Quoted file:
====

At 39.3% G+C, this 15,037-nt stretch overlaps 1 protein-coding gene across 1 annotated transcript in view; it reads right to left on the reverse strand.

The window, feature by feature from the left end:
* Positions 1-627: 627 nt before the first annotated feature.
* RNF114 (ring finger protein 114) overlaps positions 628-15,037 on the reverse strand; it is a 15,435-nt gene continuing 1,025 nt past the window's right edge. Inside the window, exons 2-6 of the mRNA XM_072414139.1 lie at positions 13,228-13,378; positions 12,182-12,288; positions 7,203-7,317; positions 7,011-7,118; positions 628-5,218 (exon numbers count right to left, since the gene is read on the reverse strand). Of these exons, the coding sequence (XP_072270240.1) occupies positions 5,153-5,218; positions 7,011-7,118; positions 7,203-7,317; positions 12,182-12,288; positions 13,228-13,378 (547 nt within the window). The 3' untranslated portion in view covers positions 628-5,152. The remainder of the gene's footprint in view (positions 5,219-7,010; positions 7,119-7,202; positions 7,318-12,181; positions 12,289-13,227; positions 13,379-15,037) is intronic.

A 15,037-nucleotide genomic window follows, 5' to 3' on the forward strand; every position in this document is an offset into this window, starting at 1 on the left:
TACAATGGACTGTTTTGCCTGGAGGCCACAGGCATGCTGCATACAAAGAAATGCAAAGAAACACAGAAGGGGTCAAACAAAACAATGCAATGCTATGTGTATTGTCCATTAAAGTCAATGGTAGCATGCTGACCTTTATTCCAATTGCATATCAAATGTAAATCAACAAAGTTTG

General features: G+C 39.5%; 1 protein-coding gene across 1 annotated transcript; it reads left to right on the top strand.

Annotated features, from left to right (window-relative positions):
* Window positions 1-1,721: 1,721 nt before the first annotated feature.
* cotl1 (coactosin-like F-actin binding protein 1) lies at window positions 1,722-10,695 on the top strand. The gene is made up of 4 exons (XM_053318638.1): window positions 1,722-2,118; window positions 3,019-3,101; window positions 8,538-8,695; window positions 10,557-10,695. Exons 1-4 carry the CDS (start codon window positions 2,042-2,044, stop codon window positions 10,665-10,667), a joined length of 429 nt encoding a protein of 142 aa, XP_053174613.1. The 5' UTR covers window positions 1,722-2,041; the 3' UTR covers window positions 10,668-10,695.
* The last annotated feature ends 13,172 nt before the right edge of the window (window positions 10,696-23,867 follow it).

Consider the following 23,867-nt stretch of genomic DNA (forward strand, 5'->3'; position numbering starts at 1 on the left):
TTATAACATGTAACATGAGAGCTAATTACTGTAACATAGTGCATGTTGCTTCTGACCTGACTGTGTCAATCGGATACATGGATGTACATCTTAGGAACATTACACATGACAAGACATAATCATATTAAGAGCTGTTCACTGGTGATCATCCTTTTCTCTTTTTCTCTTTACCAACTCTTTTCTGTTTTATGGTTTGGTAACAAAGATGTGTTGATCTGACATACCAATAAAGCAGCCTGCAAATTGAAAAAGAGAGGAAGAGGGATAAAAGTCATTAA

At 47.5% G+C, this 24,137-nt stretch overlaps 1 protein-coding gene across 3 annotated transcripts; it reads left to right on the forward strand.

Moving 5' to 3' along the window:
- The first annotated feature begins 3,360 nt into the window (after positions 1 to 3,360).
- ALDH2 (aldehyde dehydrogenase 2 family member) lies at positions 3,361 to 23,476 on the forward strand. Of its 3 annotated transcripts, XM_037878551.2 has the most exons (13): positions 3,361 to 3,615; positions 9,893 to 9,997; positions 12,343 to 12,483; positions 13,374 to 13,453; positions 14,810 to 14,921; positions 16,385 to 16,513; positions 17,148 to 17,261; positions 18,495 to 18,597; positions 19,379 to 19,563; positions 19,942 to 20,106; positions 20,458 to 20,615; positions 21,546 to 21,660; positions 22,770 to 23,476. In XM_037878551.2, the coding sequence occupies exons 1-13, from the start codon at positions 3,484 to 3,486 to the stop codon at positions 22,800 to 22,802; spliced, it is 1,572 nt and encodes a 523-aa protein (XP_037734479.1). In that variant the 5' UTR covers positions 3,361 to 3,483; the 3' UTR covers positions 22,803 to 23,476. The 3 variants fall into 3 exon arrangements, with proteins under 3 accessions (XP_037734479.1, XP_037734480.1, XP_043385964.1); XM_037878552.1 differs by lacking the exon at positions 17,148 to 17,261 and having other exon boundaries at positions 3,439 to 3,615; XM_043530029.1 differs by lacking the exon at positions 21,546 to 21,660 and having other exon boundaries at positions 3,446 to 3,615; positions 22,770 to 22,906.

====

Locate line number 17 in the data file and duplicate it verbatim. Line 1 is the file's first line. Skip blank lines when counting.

- ALDH2 (aldehyde dehydrogenase 2 family member) lies at positions 3,361 to 23,476 on the forward strand. Of its 3 annotated transcripts, XM_037878551.2 has the most exons (13): positions 3,361 to 3,615; positions 9,893 to 9,997; positions 12,343 to 12,483; positions 13,374 to 13,453; positions 14,810 to 14,921; positions 16,385 to 16,513; positions 17,148 to 17,261; positions 18,495 to 18,597; positions 19,379 to 19,563; positions 19,942 to 20,106; positions 20,458 to 20,615; positions 21,546 to 21,660; positions 22,770 to 23,476. In XM_037878551.2, the coding sequence occupies exons 1-13, from the start codon at positions 3,484 to 3,486 to the stop codon at positions 22,800 to 22,802; spliced, it is 1,572 nt and encodes a 523-aa protein (XP_037734479.1). In that variant the 5' UTR covers positions 3,361 to 3,483; the 3' UTR covers positions 22,803 to 23,476. The 3 variants fall into 3 exon arrangements, with proteins under 3 accessions (XP_037734479.1, XP_037734480.1, XP_043385964.1); XM_037878552.1 differs by lacking the exon at positions 17,148 to 17,261 and having other exon boundaries at positions 3,439 to 3,615; XM_043530029.1 differs by lacking the exon at positions 21,546 to 21,660 and having other exon boundaries at positions 3,446 to 3,615; positions 22,770 to 22,906.